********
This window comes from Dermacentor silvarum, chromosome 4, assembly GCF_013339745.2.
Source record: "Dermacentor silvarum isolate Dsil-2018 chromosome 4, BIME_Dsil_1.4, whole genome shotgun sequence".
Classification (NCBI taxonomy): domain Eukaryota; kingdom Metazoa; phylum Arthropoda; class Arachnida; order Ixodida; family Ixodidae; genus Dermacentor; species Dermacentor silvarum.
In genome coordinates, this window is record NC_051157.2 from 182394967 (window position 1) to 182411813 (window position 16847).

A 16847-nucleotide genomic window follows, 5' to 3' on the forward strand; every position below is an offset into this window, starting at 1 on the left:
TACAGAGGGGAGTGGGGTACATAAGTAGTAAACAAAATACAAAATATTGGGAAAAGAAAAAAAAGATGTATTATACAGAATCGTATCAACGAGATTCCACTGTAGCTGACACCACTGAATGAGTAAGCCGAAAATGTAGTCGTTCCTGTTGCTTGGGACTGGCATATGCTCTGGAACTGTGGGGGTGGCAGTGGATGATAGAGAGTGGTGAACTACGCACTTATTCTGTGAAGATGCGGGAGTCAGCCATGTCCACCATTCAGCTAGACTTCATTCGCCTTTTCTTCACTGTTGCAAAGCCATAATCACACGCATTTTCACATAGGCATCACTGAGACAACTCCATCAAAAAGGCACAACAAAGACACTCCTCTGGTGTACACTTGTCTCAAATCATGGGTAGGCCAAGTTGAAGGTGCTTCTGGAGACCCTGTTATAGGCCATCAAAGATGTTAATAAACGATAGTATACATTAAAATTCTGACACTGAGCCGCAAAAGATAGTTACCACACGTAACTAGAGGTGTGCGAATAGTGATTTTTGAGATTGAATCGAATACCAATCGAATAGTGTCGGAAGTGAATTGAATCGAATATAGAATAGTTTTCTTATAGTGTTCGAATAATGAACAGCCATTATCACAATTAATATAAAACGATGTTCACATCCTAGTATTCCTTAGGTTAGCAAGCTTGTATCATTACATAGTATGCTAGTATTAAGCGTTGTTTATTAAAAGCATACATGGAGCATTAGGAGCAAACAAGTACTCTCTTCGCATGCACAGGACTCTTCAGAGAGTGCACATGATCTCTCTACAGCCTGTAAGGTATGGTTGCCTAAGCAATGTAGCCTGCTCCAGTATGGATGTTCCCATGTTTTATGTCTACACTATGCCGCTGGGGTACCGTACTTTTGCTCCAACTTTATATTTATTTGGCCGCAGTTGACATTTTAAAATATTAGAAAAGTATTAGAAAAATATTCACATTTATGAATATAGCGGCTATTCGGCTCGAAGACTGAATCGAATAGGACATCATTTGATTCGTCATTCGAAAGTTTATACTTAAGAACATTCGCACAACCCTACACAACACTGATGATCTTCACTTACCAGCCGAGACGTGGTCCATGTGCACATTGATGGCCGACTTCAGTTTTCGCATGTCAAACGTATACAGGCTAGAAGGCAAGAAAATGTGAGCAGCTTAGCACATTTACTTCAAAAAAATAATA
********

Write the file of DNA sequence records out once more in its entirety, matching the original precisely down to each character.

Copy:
This window comes from Dermacentor silvarum, chromosome 4, assembly GCF_013339745.2.
Source record: "Dermacentor silvarum isolate Dsil-2018 chromosome 4, BIME_Dsil_1.4, whole genome shotgun sequence".
Classification (NCBI taxonomy): domain Eukaryota; kingdom Metazoa; phylum Arthropoda; class Arachnida; order Ixodida; family Ixodidae; genus Dermacentor; species Dermacentor silvarum.
In genome coordinates, this window is record NC_051157.2 from 182394967 (window position 1) to 182411813 (window position 16847).

A 16847-nucleotide genomic window follows, 5' to 3' on the forward strand; every position below is an offset into this window, starting at 1 on the left:
TACAGAGGGGAGTGGGGTACATAAGTAGTAAACAAAATACAAAATATTGGGAAAAGAAAAAAAAGATGTATTATACAGAATCGTATCAACGAGATTCCACTGTAGCTGACACCACTGAATGAGTAAGCCGAAAATGTAGTCGTTCCTGTTGCTTGGGACTGGCATATGCTCTGGAACTGTGGGGGTGGCAGTGGATGATAGAGAGTGGTGAACTACGCACTTATTCTGTGAAGATGCGGGAGTCAGCCATGTCCACCATTCAGCTAGACTTCATTCGCCTTTTCTTCACTGTTGCAAAGCCATAATCACACGCATTTTCACATAGGCATCACTGAGACAACTCCATCAAAAAGGCACAACAAAGACACTCCTCTGGTGTACACTTGTCTCAAATCATGGGTAGGCCAAGTTGAAGGTGCTTCTGGAGACCCTGTTATAGGCCATCAAAGATGTTAATAAACGATAGTATACATTAAAATTCTGACACTGAGCCGCAAAAGATAGTTACCACACGTAACTAGAGGTGTGCGAATAGTGATTTTTGAGATTGAATCGAATACCAATCGAATAGTGTCGGAAGTGAATTGAATCGAATATAGAATAGTTTTCTTATAGTGTTCGAATAATGAACAGCCATTATCACAATTAATATAAAACGATGTTCACATCCTAGTATTCCTTAGGTTAGCAAGCTTGTATCATTACATAGTATGCTAGTATTAAGCGTTGTTTATTAAAAGCATACATGGAGCATTAGGAGCAAACAAGTACTCTCTTCGCATGCACAGGACTCTTCAGAGAGTGCACATGATCTCTCTACAGCCTGTAAGGTATGGTTGCCTAAGCAATGTAGCCTGCTCCAGTATGGATGTTCCCATGTTTTATGTCTACACTATGCCGCTGGGGTACCGTACTTTTGCTCCAACTTTATATTTATTTGGCCGCAGTTGACATTTTAAAATATTAGAAAAGTATTAGAAAAATATTCACATTTATGAATATAGCGGCTATTCGGCTCGAAGACTGAATCGAATAGGACATCATTTGATTCGTCATTCGAAAGTTTATACTTAAGAACATTCGCACAACCCTACACAACACTGATGATCTTCACTTACCAGCCGAGACGTGGTCCATGTGCACATTGATGGCCGACTTCAGTTTTCGCATGTCAAACGTATACAGGCTAGAAGGCAAGAAAATGTGAGCAGCTTAGCACATTTACTTCAAAAAAATAATA